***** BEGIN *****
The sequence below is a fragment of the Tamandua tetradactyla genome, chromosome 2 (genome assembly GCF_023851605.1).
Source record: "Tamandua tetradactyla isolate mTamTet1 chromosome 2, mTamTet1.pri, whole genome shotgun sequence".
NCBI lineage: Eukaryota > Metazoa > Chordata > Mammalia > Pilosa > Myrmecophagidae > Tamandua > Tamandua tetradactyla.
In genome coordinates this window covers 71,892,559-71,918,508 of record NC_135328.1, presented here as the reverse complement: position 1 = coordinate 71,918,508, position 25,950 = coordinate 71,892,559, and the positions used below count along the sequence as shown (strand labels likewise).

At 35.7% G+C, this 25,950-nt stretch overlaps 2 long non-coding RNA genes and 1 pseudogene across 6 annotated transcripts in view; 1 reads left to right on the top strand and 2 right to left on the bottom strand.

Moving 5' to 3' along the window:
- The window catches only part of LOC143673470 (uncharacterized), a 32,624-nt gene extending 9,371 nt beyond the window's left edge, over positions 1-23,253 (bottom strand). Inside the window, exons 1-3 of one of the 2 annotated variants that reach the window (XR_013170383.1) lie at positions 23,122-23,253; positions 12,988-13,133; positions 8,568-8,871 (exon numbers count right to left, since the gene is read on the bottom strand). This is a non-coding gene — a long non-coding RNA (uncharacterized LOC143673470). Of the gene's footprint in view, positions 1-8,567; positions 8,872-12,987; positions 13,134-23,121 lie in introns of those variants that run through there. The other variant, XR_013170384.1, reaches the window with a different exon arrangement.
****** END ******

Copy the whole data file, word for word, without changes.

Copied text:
The sequence below is a fragment of the Tamandua tetradactyla genome, chromosome 2 (genome assembly GCF_023851605.1).
Source record: "Tamandua tetradactyla isolate mTamTet1 chromosome 2, mTamTet1.pri, whole genome shotgun sequence".
NCBI lineage: Eukaryota > Metazoa > Chordata > Mammalia > Pilosa > Myrmecophagidae > Tamandua > Tamandua tetradactyla.
In genome coordinates this window covers 71,892,559-71,918,508 of record NC_135328.1, presented here as the reverse complement: position 1 = coordinate 71,918,508, position 25,950 = coordinate 71,892,559, and the positions used below count along the sequence as shown (strand labels likewise).

At 35.7% G+C, this 25,950-nt stretch overlaps 2 long non-coding RNA genes and 1 pseudogene across 6 annotated transcripts in view; 1 reads left to right on the top strand and 2 right to left on the bottom strand.

Moving 5' to 3' along the window:
- The window catches only part of LOC143673470 (uncharacterized), a 32,624-nt gene extending 9,371 nt beyond the window's left edge, over positions 1-23,253 (bottom strand). Inside the window, exons 1-3 of one of the 2 annotated variants that reach the window (XR_013170383.1) lie at positions 23,122-23,253; positions 12,988-13,133; positions 8,568-8,871 (exon numbers count right to left, since the gene is read on the bottom strand). This is a non-coding gene — a long non-coding RNA (uncharacterized LOC143673470). Of the gene's footprint in view, positions 1-8,567; positions 8,872-12,987; positions 13,134-23,121 lie in introns of those variants that run through there. The other variant, XR_013170384.1, reaches the window with a different exon arrangement.